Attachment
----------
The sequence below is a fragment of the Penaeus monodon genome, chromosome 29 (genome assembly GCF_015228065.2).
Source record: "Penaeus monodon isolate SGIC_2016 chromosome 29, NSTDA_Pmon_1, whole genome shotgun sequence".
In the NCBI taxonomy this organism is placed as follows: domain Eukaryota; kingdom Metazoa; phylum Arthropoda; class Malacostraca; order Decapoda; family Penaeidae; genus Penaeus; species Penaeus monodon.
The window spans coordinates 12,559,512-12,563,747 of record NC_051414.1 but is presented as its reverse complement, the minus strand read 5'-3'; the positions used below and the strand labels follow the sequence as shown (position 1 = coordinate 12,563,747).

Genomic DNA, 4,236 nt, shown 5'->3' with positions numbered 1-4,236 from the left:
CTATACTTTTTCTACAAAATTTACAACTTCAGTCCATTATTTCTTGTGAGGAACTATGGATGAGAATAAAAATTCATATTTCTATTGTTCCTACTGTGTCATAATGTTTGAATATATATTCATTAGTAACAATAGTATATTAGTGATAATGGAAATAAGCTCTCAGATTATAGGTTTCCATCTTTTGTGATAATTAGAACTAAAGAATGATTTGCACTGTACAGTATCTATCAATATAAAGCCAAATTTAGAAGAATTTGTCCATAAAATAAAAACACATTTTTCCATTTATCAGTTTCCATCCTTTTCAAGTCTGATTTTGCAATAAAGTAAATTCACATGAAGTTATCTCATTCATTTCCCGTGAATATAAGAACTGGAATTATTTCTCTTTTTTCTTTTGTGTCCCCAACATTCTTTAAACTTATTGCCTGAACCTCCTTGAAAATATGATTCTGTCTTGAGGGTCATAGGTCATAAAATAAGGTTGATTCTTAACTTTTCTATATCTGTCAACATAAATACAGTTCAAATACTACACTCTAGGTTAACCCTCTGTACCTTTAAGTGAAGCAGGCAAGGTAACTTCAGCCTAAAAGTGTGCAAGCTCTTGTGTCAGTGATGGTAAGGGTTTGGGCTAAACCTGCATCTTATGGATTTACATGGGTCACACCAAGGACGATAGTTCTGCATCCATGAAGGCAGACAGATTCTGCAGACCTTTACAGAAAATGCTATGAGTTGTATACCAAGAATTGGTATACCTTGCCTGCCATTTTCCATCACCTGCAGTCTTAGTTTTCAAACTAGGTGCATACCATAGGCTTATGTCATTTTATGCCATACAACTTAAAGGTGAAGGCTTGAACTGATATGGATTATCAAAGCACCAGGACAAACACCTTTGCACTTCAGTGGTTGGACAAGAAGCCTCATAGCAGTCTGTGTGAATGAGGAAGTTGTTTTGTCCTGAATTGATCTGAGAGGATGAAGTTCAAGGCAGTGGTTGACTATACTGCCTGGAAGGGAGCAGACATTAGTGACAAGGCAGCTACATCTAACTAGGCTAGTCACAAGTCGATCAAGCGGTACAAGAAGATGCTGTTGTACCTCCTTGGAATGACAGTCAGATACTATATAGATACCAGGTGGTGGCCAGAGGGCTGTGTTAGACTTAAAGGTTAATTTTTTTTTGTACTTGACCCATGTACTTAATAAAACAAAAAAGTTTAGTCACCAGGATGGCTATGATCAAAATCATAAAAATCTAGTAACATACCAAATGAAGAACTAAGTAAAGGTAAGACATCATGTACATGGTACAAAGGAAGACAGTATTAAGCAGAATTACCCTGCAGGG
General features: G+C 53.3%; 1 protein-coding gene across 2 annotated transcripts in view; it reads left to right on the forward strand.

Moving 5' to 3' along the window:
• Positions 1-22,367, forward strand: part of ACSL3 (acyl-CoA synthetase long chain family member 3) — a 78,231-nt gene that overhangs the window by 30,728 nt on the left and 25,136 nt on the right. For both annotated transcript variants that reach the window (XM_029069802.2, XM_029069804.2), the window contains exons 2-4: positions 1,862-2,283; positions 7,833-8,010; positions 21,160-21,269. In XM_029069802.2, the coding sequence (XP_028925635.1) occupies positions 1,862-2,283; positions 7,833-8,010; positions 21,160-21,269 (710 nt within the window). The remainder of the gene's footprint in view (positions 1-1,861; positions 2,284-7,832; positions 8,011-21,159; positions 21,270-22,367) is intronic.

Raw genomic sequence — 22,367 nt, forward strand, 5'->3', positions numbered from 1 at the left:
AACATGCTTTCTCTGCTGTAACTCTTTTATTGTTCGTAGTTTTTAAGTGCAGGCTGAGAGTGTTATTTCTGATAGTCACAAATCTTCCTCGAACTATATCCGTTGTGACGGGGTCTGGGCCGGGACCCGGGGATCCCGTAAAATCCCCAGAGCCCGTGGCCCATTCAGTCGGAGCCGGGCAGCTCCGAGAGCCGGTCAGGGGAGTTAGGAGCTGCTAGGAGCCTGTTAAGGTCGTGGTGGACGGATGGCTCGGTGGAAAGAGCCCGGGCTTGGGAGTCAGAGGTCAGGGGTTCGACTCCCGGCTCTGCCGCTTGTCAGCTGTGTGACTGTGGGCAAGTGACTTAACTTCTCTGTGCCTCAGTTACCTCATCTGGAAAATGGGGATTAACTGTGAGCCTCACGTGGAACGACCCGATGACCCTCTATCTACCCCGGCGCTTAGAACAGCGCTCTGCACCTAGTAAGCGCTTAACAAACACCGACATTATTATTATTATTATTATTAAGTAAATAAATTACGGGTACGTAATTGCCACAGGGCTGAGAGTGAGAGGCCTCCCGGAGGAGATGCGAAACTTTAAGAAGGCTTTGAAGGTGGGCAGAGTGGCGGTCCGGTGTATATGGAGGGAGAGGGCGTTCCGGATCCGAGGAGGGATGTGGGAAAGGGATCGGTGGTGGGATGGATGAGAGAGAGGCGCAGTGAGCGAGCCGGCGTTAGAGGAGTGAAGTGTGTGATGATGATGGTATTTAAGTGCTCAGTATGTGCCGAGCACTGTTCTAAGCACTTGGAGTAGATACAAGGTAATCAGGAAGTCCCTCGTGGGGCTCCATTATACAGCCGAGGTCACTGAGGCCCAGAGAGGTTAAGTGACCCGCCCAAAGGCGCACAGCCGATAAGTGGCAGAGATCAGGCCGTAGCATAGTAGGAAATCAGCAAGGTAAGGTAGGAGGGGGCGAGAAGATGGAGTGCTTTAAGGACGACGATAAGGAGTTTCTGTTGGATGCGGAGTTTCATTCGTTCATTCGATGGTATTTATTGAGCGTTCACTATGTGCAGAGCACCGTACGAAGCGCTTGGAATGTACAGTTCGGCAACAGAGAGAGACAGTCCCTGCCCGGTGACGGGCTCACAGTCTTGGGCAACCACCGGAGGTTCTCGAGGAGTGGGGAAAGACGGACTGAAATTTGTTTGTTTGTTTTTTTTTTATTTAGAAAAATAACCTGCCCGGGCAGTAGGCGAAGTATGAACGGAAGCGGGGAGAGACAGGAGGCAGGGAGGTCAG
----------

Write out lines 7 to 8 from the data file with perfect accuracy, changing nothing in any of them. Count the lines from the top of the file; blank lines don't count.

General features: G+C 53.3%; 1 protein-coding gene across 2 annotated transcripts in view; it reads left to right on the forward strand.

Moving 5' to 3' along the window: